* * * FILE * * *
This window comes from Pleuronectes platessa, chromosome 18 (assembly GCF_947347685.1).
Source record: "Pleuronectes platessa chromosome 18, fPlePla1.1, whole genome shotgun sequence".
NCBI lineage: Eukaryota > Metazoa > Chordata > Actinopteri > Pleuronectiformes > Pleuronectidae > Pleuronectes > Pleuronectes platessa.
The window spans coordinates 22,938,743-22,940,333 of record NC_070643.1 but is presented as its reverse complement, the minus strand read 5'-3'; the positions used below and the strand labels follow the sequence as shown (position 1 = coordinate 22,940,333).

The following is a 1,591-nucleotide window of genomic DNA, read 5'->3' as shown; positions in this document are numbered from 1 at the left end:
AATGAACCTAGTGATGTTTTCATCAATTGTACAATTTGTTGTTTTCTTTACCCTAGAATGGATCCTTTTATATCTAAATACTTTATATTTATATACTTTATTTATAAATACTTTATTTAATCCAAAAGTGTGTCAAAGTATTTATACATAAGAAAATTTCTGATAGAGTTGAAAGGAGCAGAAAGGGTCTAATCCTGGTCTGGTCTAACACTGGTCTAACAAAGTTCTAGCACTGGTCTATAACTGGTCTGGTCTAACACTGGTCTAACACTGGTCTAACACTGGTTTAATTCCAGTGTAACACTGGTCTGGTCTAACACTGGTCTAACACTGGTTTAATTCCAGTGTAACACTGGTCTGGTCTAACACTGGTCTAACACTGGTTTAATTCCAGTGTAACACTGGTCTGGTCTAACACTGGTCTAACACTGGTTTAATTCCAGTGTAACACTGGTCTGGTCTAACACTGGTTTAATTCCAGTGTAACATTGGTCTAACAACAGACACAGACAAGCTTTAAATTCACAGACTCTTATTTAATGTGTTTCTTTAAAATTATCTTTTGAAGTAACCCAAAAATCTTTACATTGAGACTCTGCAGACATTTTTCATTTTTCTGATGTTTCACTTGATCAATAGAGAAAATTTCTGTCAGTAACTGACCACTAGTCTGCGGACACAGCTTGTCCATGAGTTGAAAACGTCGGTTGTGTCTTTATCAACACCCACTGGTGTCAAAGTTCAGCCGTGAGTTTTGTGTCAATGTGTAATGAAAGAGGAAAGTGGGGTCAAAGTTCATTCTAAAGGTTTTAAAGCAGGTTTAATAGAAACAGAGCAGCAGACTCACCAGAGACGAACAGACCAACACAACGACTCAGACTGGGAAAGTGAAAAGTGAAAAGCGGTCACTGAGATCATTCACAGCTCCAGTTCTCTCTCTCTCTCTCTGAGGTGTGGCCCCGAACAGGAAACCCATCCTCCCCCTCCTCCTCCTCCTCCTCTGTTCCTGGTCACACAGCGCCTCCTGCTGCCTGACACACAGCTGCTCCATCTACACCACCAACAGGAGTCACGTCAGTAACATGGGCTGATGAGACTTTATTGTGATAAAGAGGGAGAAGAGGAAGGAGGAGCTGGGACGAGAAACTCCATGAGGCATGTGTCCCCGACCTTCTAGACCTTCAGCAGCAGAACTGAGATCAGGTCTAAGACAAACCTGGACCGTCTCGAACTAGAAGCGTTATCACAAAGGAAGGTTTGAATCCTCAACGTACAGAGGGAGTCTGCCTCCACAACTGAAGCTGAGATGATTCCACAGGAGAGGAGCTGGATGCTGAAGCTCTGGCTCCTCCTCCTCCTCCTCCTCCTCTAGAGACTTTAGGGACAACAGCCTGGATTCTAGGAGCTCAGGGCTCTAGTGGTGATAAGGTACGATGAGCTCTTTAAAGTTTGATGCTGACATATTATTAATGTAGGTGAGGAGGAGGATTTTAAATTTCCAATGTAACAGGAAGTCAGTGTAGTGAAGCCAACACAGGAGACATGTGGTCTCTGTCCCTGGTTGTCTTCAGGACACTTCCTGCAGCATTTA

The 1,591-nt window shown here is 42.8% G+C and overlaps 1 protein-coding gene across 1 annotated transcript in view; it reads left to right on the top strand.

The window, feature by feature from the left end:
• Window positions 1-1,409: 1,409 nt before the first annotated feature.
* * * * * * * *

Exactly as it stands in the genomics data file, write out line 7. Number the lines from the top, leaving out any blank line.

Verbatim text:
The 1,591-nt window shown here is 42.8% G+C and overlaps 1 protein-coding gene across 1 annotated transcript in view; it reads left to right on the top strand.